[ISN] Low-tech solution to password problem

From: InfoSec News (isnat_private)
Date: Fri May 31 2002 - 05:09:40 PDT

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    [You have to click the URL above to see the mock-up of the card, on 
    the surface it appears to look more like the old SKey cards I used to 
    use to log into a few networks. I'm more amazed that it caught the 
    attention of the BBC as being a solution to the age old password 
    problem plaguing networks today.  - WK]
    Thursday, 30 May, 2002
    A British inventor has come up with a low-tech answer to the problem
    of having a secure password.
    Martin Wren-Hilton has designed a simple card that could be issued to
    employees as a second line of defence against hackers.
    The card resembles a pre-paid top-up voucher for mobile phones and has
    a list of words and numbers.
    When a user logs on to their PC, the system recognises them as a
    cardholder and asks them to enter the number that corresponds to one
    of the words.
    Low-tech answer
    Each card is unique. But if it is mislaid, it is of no use to a
    potential hacker because the information only works in conjunction
    with a user's password.
    "There is a need for something beyond a simple password and this is a
    low-cost and low-tech solution," Mr Wren Hilton told BBC News Online.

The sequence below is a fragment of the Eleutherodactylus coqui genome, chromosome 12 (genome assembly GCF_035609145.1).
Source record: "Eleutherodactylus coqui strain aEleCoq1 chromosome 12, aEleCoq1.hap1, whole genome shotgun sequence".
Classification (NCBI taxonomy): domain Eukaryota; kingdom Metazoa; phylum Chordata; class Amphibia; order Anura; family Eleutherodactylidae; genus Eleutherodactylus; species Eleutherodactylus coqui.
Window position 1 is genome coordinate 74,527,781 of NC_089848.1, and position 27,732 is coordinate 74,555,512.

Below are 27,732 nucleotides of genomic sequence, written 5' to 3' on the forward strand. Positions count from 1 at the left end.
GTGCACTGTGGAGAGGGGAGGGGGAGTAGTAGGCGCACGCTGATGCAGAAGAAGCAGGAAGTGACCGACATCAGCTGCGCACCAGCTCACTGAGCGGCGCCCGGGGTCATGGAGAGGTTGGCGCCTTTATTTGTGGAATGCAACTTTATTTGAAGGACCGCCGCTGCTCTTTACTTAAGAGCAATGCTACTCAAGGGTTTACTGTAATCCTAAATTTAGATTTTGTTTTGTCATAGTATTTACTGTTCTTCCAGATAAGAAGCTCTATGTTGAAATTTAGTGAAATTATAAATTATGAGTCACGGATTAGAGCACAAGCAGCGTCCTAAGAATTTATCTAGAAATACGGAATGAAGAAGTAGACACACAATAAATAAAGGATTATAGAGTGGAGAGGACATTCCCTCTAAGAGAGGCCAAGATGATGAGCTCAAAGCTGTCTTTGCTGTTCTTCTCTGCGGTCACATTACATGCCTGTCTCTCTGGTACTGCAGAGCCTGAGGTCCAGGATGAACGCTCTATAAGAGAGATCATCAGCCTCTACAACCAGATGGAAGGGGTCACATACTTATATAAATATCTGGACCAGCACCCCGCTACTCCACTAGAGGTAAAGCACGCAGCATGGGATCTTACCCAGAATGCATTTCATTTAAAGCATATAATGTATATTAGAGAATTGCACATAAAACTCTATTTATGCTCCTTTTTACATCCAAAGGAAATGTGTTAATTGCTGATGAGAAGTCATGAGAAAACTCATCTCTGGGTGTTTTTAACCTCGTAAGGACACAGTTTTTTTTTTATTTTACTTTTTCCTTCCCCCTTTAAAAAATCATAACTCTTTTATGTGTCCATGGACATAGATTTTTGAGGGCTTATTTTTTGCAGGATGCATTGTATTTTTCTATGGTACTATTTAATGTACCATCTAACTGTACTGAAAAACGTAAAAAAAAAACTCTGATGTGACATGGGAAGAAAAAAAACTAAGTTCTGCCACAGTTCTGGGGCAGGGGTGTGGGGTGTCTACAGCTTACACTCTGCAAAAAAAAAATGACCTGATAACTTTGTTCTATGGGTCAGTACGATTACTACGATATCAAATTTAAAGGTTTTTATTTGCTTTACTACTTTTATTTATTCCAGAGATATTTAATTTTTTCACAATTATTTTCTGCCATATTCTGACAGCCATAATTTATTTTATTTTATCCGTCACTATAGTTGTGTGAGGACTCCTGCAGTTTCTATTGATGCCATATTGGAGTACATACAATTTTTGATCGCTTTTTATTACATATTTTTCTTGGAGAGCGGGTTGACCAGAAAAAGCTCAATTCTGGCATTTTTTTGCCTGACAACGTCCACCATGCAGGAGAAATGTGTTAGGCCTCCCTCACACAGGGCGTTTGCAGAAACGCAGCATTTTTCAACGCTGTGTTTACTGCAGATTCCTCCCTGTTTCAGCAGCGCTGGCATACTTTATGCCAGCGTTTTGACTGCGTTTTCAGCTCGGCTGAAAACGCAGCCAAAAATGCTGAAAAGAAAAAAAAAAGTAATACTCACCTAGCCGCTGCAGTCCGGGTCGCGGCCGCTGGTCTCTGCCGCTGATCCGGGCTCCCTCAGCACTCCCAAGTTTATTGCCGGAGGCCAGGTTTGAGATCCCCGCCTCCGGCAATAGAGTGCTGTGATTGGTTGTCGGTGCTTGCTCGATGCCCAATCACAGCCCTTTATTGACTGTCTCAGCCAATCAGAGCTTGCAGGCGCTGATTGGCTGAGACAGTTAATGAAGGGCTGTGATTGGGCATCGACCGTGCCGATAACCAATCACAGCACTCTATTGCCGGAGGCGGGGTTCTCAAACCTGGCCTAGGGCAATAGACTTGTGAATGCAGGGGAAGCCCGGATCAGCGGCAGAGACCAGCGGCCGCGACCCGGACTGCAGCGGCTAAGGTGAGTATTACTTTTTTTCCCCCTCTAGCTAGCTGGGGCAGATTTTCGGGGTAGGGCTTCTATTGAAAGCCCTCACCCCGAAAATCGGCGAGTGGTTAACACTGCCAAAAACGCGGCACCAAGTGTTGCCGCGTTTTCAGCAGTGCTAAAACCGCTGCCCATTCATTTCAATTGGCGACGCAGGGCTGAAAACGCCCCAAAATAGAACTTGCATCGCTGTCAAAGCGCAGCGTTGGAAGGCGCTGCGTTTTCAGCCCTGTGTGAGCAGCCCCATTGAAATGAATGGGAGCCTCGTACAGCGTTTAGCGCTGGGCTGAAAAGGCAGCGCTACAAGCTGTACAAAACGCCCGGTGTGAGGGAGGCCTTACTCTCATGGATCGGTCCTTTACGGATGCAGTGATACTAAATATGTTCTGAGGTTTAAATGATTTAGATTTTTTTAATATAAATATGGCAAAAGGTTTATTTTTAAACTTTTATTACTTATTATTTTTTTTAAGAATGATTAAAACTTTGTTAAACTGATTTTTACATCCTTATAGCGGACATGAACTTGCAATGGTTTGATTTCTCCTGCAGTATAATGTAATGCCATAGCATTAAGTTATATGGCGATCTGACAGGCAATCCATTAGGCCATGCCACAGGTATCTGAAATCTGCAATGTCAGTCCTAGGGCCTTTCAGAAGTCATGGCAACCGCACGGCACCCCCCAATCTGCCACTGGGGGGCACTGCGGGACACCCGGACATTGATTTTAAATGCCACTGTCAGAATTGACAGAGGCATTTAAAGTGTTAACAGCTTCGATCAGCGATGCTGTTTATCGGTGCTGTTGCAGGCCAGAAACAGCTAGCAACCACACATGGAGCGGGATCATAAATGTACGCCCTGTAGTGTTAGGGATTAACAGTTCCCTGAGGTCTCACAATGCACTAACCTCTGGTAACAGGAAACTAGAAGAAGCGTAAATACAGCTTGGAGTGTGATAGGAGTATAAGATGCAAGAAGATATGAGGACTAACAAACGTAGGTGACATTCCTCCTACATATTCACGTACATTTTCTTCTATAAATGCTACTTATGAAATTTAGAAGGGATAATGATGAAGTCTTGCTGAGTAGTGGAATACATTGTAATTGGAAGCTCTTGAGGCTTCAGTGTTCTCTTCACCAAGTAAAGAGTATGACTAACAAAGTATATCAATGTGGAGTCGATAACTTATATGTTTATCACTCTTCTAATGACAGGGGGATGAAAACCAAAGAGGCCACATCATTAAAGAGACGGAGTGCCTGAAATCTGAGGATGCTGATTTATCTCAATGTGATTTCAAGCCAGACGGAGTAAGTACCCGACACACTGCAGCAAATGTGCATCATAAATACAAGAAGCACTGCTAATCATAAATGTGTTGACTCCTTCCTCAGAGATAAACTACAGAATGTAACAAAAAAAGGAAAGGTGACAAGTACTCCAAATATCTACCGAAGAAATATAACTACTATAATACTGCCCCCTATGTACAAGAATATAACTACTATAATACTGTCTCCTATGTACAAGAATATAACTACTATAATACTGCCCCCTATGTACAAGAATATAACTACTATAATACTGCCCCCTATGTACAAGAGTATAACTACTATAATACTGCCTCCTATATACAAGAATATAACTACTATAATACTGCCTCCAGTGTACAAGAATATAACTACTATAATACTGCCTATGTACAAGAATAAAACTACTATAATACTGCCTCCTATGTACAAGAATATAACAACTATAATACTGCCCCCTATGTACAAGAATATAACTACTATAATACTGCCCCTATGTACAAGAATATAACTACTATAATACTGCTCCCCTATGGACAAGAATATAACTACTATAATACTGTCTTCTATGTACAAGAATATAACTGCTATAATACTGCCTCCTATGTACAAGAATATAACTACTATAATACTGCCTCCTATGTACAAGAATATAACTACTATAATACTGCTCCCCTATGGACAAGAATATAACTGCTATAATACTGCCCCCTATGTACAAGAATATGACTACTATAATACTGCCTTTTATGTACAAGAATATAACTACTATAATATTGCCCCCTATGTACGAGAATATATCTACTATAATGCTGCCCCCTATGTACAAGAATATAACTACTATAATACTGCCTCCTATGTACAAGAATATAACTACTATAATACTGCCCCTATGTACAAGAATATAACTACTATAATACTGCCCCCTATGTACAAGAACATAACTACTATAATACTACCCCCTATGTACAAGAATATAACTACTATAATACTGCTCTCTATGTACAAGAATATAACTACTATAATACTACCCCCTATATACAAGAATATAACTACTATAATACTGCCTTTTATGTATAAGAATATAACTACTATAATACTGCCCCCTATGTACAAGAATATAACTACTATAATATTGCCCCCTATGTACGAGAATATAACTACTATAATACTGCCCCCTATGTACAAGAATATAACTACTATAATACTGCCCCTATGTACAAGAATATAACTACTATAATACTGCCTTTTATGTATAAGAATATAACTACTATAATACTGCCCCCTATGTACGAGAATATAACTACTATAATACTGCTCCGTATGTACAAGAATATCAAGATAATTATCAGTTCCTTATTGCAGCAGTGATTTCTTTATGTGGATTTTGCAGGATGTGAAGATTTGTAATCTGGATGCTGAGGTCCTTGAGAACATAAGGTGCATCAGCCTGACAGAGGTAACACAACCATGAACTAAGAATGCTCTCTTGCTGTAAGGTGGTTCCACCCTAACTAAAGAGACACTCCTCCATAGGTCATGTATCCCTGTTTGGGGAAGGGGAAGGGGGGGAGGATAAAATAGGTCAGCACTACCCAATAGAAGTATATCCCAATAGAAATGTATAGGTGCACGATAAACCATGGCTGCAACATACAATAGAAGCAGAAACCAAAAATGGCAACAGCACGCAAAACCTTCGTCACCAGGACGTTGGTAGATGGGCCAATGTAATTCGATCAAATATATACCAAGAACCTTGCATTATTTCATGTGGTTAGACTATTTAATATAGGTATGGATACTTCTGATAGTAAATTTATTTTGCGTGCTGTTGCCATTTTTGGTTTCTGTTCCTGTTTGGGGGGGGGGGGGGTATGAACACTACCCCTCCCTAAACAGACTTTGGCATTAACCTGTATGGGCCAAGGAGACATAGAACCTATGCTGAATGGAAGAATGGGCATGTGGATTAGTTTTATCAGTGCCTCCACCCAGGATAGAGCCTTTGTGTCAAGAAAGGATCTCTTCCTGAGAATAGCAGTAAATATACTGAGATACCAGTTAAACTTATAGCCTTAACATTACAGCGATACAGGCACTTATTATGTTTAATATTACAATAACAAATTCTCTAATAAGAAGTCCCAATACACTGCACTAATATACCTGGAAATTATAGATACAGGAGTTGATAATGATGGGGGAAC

"There are lots of nerdy ideas about smart cards and other systems but
    generally they cost a lot of money and would only be necessary for
    people who need a high level of authentication for their jobs," he
    "This card could be the solution for the rest of us."
    Mr Wren-Hilton has filed an international patent on the idea and has
    already been approached by companies which offer authentication
    Experts unimpressed
    Marketing director for security firm RSA is not convinced it is a new
    "It is not an uncommon way of authentication and internet banks in
    Germany offer a similar system," he said.
    "It sounds like a reasonable system for high volumes of users who need
    relatively low-level authentication. A lot will depend on how secure
    the back-end system is," he said.
    Research fellow at the London School of Economics Peter Sommer is not
    particularly impressed.
    "There are loads of these ideas and many aren't that well thought
    out," he said.
    "Any system that relies on a third person has problems and I can't see
    any great benefit to the individual with such a system."
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